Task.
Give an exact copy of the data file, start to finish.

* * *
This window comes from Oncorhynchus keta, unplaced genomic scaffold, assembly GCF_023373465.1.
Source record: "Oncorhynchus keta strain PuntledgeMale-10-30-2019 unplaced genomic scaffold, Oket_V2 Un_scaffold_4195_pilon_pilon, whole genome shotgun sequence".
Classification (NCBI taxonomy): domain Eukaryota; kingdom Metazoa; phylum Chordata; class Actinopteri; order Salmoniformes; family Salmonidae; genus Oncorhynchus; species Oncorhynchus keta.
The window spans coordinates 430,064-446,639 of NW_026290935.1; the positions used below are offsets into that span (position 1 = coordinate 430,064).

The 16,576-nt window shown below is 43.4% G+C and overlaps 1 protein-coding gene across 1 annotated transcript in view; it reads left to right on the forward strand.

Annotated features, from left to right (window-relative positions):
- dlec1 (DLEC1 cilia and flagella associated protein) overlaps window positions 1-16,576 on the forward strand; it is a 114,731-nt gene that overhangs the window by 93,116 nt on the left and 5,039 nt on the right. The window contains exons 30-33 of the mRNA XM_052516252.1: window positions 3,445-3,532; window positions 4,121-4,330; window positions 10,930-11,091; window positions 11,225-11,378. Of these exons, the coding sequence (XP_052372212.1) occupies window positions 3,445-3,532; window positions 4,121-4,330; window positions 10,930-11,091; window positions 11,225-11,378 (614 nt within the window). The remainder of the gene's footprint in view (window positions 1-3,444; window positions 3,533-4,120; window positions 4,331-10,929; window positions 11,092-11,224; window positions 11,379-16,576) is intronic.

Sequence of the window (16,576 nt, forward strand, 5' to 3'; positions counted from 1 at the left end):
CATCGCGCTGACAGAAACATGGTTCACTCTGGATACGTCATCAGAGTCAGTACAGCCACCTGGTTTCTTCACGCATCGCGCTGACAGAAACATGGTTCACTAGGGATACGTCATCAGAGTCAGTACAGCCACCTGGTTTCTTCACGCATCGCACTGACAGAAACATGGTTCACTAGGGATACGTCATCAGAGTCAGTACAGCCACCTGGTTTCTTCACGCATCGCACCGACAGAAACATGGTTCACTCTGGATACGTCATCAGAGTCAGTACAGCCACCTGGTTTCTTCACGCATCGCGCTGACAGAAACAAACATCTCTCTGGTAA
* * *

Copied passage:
This window comes from Oncorhynchus keta, unplaced genomic scaffold, assembly GCF_023373465.1.
Source record: "Oncorhynchus keta strain PuntledgeMale-10-30-2019 unplaced genomic scaffold, Oket_V2 Un_scaffold_4195_pilon_pilon, whole genome shotgun sequence".
Classification (NCBI taxonomy): domain Eukaryota; kingdom Metazoa; phylum Chordata; class Actinopteri; order Salmoniformes; family Salmonidae; genus Oncorhynchus; species Oncorhynchus keta.
The window spans coordinates 430,064-446,639 of NW_026290935.1; the positions used below are offsets into that span (position 1 = coordinate 430,064).

The 16,576-nt window shown below is 43.4% G+C and overlaps 1 protein-coding gene across 1 annotated transcript in view; it reads left to right on the forward strand.

Annotated features, from left to right (window-relative positions):
- dlec1 (DLEC1 cilia and flagella associated protein) overlaps window positions 1-16,576 on the forward strand; it is a 114,731-nt gene that overhangs the window by 93,116 nt on the left and 5,039 nt on the right. The window contains exons 30-33 of the mRNA XM_052516252.1: window positions 3,445-3,532; window positions 4,121-4,330; window positions 10,930-11,091; window positions 11,225-11,378. Of these exons, the coding sequence (XP_052372212.1) occupies window positions 3,445-3,532; window positions 4,121-4,330; window positions 10,930-11,091; window positions 11,225-11,378 (614 nt within the window). The remainder of the gene's footprint in view (window positions 1-3,444; window positions 3,533-4,120; window positions 4,331-10,929; window positions 11,092-11,224; window positions 11,379-16,576) is intronic.

Sequence of the window (16,576 nt, forward strand, 5' to 3'; positions counted from 1 at the left end):
CATCGCGCTGACAGAAACATGGTTCACTCTGGATACGTCATCAGAGTCAGTACAGCCACCTGGTTTCTTCACGCATCGCGCTGACAGAAACATGGTTCACTAGGGATACGTCATCAGAGTCAGTACAGCCACCTGGTTTCTTCACGCATCGCACTGACAGAAACATGGTTCACTAGGGATACGTCATCAGAGTCAGTACAGCCACCTGGTTTCTTCACGCATCGCACCGACAGAAACATGGTTCACTCTGGATACGTCATCAGAGTCAGTACAGCCACCTGGTTTCTTCACGCATCGCGCTGACAGAAACAAACATCTCTCTGGTAA